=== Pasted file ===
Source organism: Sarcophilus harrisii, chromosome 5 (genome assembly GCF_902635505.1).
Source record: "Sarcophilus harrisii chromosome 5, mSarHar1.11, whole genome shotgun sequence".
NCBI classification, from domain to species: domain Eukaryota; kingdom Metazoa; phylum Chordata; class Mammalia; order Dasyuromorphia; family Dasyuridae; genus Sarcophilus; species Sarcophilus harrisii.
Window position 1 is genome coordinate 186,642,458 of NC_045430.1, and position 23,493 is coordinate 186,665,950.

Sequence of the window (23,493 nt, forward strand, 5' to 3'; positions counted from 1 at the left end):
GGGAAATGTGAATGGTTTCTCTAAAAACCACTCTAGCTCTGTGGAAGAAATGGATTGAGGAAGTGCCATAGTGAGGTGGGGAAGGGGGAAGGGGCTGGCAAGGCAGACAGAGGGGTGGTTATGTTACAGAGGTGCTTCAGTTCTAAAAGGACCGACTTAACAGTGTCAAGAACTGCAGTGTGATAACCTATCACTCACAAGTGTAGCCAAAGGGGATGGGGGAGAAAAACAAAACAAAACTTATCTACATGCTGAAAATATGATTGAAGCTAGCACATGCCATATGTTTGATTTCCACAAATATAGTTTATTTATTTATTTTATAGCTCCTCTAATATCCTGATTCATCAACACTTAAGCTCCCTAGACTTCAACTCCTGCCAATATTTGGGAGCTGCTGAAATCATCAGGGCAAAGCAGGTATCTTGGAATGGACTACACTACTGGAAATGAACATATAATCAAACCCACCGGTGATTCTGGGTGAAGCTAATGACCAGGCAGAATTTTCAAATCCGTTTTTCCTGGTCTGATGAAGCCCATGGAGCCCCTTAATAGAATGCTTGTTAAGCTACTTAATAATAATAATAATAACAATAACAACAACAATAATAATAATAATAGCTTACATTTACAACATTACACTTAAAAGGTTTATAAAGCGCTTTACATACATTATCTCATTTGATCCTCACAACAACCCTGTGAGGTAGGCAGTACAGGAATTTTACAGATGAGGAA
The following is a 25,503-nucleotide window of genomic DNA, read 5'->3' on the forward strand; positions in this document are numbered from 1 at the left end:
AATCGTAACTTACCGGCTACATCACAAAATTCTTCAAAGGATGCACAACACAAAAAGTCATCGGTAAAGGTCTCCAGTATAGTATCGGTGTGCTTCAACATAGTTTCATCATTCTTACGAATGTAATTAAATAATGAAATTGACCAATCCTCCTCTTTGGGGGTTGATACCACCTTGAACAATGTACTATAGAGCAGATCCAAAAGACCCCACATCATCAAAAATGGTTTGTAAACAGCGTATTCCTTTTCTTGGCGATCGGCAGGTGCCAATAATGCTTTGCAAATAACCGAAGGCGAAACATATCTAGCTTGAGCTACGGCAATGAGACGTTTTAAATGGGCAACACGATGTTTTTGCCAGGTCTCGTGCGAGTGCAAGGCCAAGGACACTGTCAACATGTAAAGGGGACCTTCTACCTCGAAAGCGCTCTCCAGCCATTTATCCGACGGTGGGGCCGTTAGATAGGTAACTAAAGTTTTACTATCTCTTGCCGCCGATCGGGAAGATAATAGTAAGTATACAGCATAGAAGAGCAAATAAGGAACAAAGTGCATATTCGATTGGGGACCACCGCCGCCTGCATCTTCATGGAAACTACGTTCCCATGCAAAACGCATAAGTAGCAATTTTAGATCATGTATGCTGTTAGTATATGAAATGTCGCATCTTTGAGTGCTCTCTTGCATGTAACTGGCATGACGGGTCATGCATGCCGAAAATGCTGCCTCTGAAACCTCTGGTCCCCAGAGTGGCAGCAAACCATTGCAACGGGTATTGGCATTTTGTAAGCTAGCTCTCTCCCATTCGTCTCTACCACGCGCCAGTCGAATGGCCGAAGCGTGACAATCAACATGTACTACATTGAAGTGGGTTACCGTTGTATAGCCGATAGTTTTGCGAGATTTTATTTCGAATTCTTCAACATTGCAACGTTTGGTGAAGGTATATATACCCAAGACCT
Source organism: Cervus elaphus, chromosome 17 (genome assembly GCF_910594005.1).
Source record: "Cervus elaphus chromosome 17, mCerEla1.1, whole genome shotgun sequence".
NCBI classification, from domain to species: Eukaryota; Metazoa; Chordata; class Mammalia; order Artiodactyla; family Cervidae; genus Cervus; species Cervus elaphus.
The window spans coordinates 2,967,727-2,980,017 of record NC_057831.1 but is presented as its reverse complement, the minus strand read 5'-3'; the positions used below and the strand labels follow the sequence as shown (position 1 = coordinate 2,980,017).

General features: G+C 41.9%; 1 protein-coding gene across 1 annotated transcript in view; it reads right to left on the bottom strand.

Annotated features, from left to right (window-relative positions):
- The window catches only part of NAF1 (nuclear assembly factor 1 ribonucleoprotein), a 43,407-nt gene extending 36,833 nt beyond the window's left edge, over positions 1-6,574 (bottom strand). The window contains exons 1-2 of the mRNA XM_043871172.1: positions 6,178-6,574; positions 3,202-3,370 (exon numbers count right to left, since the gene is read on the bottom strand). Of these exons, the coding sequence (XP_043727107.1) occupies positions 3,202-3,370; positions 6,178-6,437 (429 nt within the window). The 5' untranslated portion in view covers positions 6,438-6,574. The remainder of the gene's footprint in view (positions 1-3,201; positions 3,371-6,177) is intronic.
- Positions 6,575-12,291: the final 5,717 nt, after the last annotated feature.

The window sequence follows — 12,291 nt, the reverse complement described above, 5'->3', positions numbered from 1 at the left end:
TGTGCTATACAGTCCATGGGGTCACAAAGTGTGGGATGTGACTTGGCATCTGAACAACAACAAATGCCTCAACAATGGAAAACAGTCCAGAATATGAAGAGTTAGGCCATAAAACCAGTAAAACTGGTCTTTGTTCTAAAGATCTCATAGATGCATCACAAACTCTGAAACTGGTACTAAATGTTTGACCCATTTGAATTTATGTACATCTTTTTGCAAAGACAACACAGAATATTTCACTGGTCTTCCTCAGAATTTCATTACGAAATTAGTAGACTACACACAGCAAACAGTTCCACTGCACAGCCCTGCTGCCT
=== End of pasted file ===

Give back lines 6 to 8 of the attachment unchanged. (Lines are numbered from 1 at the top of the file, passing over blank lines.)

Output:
GGGAAATGTGAATGGTTTCTCTAAAAACCACTCTAGCTCTGTGGAAGAAATGGATTGAGGAAGTGCCATAGTGAGGTGGGGAAGGGGGAAGGGGCTGGCAAGGCAGACAGAGGGGTGGTTATGTTACAGAGGTGCTTCAGTTCTAAAAGGACCGACTTAACAGTGTCAAGAACTGCAGTGTGATAACCTATCACTCACAAGTGTAGCCAAAGGGGATGGGGGAGAAAAACAAAACAAAACTTATCTACATGCTGAAAATATGATTGAAGCTAGCACATGCCATATGTTTGATTTCCACAAATATAGTTTATTTATTTATTTTATAGCTCCTCTAATATCCTGATTCATCAACACTTAAGCTCCCTAGACTTCAACTCCTGCCAATATTTGGGAGCTGCTGAAATCATCAGGGCAAAGCAGGTATCTTGGAATGGACTACACTACTGGAAATGAACATATAATCAAACCCACCGGTGATTCTGGGTGAAGCTAATGACCAGGCAGAATTTTCAAATCCGTTTTTCCTGGTCTGATGAAGCCCATGGAGCCCCTTAATAGAATGCTTGTTAAGCTACTTAATAATAATAATAATAACAATAACAACAACAATAATAATAATAATAGCTTACATTTACAACATTACACTTAAAAGGTTTATAAAGCGCTTTACATACATTATCTCATTTGATCCTCACAACAACCCTGTGAGGTAGGCAGTACAGGAATTTTACAGATGAGGAA
The following is a 25,503-nucleotide window of genomic DNA, read 5'->3' on the forward strand; positions in this document are numbered from 1 at the left end:
AATCGTAACTTACCGGCTACATCACAAAATTCTTCAAAGGATGCACAACACAAAAAGTCATCGGTAAAGGTCTCCAGTATAGTATCGGTGTGCTTCAACATAGTTTCATCATTCTTACGAATGTAATTAAATAATGAAATTGACCAATCCTCCTCTTTGGGGGTTGATACCACCTTGAACAATGTACTATAGAGCAGATCCAAAAGACCCCACATCATCAAAAATGGTTTGTAAACAGCGTATTCCTTTTCTTGGCGATCGGCAGGTGCCAATAATGCTTTGCAAATAACCGAAGGCGAAACATATCTAGCTTGAGCTACGGCAATGAGACGTTTTAAATGGGCAACACGATGTTTTTGCCAGGTCTCGTGCGAGTGCAAGGCCAAGGACACTGTCAACATGTAAAGGGGACCTTCTACCTCGAAAGCGCTCTCCAGCCATTTATCCGACGGTGGGGCCGTTAGATAGGTAACTAAAGTTTTACTATCTCTTGCCGCCGATCGGGAAGATAATAGTAAGTATACAGCATAGAAGAGCAAATAAGGAACAAAGTGCATATTCGATTGGGGACCACCGCCGCCTGCATCTTCATGGAAACTACGTTCCCATGCAAAACGCATAAGTAGCAATTTTAGATCATGTATGCTGTTAGTATATGAAATGTCGCATCTTTGAGTGCTCTCTTGCATGTAACTGGCATGACGGGTCATGCATGCCGAAAATGCTGCCTCTGAAACCTCTGGTCCCCAGAGTGGCAGCAAACCATTGCAACGGGTATTGGCATTTTGTAAGCTAGCTCTCTCCCATTCGTCTCTACCACGCGCCAGTCGAATGGCCGAAGCGTGACAATCAACATGTACTACATTGAAGTGGGTTACCGTTGTATAGCCGATAGTTTTGCGAGATTTTATTTCGAATTCTTCAACATTGCAACGTTTGGTGAAGGTATATATACCCAAGACCT